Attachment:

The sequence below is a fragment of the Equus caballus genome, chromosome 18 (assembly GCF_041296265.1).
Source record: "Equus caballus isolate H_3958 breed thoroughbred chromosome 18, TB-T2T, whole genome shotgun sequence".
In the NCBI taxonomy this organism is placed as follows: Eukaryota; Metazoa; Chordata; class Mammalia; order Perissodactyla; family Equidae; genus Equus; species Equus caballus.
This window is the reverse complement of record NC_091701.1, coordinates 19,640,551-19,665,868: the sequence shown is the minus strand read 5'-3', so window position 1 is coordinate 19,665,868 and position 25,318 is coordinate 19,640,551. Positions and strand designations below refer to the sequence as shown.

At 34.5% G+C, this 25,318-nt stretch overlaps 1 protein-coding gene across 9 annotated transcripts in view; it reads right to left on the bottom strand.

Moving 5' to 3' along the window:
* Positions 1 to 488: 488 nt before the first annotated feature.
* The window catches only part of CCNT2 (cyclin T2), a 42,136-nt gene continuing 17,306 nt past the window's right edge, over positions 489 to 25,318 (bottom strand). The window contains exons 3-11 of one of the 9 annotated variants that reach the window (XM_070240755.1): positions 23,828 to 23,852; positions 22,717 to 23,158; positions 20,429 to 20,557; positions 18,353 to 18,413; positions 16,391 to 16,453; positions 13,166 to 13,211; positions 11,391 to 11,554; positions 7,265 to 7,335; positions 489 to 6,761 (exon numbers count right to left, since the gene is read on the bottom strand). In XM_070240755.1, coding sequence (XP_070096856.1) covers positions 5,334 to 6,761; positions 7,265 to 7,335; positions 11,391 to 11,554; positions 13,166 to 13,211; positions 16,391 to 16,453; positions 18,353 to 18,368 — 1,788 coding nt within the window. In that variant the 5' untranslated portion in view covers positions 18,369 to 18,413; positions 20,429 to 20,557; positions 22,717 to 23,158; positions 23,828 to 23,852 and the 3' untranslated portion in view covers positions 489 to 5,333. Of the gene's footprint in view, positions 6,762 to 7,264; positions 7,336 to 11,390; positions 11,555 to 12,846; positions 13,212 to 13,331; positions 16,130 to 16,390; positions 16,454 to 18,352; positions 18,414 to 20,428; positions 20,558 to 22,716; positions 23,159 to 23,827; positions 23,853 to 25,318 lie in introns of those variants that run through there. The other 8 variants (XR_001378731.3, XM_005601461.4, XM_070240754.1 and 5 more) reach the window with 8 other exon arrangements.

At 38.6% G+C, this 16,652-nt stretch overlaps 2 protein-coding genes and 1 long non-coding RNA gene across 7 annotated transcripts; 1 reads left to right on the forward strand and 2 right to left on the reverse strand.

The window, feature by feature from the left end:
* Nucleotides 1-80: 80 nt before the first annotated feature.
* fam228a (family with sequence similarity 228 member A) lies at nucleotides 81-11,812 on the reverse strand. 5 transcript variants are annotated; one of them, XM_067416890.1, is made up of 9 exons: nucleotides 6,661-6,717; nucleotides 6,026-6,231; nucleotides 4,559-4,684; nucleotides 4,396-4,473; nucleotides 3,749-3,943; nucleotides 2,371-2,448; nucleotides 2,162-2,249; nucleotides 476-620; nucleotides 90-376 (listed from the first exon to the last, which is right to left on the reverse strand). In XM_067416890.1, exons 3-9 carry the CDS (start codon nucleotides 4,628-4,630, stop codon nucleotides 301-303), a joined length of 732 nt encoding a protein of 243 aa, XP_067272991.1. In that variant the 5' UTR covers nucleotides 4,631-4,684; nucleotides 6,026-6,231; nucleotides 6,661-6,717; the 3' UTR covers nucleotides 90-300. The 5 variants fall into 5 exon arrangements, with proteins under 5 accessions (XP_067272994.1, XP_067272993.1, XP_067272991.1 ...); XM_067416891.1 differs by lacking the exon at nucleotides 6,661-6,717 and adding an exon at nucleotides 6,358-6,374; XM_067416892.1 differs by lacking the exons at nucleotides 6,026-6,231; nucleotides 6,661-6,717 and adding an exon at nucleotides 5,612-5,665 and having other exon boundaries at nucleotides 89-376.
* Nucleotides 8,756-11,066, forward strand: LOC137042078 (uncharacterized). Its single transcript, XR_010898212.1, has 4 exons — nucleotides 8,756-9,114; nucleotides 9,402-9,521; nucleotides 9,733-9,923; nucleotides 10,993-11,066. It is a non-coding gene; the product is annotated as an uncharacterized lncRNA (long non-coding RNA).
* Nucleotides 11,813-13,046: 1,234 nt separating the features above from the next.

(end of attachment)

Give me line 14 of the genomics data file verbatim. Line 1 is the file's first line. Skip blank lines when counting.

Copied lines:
* Nucleotides 11,813-13,046: 1,234 nt separating the features above from the next.